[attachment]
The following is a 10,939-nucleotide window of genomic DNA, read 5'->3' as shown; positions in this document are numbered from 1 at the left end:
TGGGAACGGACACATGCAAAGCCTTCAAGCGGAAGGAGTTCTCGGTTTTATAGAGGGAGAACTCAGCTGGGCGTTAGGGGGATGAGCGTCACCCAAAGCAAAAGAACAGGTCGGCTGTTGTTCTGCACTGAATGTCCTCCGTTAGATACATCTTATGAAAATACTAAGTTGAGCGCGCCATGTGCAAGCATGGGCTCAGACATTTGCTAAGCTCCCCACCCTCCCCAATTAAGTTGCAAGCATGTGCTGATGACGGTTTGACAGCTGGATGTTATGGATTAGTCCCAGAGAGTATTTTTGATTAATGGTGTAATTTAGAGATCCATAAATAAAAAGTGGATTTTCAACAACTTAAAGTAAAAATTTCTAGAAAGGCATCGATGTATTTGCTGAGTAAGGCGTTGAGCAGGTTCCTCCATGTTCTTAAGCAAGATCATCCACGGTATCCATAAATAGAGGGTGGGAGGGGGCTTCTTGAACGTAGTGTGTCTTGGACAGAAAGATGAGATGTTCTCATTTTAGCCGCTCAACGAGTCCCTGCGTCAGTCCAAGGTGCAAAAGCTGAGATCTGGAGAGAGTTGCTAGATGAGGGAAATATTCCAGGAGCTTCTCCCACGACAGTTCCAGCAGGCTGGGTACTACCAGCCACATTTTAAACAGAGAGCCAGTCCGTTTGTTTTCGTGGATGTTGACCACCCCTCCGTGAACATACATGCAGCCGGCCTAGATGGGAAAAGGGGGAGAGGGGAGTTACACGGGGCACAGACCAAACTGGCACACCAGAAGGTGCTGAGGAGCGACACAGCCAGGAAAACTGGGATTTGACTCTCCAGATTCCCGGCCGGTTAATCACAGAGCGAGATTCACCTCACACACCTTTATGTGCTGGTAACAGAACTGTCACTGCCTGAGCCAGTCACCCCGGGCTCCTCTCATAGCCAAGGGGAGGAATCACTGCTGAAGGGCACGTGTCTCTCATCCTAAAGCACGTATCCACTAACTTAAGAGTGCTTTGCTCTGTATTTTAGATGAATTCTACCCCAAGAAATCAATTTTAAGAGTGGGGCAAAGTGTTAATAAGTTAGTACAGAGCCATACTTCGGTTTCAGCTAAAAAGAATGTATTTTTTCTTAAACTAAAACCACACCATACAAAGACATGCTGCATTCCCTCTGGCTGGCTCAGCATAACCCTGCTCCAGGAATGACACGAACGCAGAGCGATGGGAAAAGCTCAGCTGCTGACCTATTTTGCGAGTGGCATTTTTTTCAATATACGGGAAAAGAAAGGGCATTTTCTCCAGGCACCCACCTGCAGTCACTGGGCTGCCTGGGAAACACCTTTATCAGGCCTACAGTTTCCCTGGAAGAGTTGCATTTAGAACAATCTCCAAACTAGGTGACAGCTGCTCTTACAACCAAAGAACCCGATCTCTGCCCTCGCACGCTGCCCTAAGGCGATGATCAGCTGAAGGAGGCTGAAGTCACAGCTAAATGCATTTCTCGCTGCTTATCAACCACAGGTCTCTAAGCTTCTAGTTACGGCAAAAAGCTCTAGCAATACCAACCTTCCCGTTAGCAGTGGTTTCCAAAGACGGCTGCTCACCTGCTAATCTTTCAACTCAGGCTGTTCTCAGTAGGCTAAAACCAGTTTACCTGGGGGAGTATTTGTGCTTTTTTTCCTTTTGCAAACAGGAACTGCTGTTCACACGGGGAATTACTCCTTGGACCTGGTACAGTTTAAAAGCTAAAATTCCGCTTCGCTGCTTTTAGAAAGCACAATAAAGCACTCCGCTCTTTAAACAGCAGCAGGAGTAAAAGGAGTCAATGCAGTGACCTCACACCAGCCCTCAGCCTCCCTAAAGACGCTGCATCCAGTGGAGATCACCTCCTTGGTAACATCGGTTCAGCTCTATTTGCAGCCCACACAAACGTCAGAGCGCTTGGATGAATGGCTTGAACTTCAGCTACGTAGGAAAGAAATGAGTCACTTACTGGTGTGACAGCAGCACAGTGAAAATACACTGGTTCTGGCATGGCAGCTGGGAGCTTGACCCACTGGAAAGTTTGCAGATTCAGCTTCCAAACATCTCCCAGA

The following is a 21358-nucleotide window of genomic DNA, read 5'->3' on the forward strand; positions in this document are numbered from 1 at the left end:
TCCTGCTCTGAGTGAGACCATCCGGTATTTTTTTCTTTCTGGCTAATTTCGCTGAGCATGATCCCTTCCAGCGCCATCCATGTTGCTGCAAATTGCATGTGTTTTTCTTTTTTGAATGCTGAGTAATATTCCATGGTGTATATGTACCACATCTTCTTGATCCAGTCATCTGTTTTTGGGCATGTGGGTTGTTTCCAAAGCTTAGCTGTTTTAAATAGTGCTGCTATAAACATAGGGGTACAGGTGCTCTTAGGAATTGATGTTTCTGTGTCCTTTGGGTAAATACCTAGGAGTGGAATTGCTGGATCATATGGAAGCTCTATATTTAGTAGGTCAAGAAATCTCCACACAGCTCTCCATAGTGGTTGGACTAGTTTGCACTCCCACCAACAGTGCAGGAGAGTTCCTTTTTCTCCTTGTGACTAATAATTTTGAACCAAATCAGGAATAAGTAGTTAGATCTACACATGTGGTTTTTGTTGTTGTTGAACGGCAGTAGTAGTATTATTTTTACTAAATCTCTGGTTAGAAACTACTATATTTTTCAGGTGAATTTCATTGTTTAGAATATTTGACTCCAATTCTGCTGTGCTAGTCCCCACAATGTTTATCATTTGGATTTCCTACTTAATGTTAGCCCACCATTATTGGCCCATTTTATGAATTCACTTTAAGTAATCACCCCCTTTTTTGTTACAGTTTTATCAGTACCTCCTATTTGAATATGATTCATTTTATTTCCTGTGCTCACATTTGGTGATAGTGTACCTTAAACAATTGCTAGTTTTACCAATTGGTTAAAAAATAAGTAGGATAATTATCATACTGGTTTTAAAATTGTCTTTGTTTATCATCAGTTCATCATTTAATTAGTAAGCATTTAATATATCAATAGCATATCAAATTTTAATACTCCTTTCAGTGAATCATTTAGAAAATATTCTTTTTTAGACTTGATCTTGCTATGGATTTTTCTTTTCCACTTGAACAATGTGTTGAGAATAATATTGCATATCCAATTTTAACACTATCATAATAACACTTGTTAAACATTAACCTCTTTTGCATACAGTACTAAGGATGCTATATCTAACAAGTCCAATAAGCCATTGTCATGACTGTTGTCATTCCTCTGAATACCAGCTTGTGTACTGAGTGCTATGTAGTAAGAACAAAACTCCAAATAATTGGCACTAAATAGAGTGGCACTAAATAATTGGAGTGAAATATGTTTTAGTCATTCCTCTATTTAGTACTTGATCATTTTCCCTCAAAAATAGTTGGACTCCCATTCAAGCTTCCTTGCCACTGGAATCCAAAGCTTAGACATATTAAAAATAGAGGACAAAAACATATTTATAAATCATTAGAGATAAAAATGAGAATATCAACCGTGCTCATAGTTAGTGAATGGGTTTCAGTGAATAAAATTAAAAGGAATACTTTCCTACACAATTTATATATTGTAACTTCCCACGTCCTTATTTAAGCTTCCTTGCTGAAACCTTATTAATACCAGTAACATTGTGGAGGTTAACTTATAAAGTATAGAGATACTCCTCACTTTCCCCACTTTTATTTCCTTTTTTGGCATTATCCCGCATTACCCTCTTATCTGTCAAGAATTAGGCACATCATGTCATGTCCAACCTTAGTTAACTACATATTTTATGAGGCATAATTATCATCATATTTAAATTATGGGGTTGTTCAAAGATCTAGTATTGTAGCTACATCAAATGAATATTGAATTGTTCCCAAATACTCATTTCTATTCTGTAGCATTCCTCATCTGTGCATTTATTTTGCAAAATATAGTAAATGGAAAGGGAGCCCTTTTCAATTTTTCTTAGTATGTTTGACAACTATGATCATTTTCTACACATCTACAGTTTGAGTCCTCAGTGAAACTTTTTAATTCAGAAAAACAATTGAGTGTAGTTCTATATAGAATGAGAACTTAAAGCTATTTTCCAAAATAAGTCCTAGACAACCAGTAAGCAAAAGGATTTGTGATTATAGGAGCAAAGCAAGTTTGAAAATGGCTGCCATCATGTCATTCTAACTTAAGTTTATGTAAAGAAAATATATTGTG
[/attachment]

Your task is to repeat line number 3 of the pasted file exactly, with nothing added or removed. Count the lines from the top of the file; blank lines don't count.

The following is a 21358-nucleotide window of genomic DNA, read 5'->3' on the forward strand; positions in this document are numbered from 1 at the left end: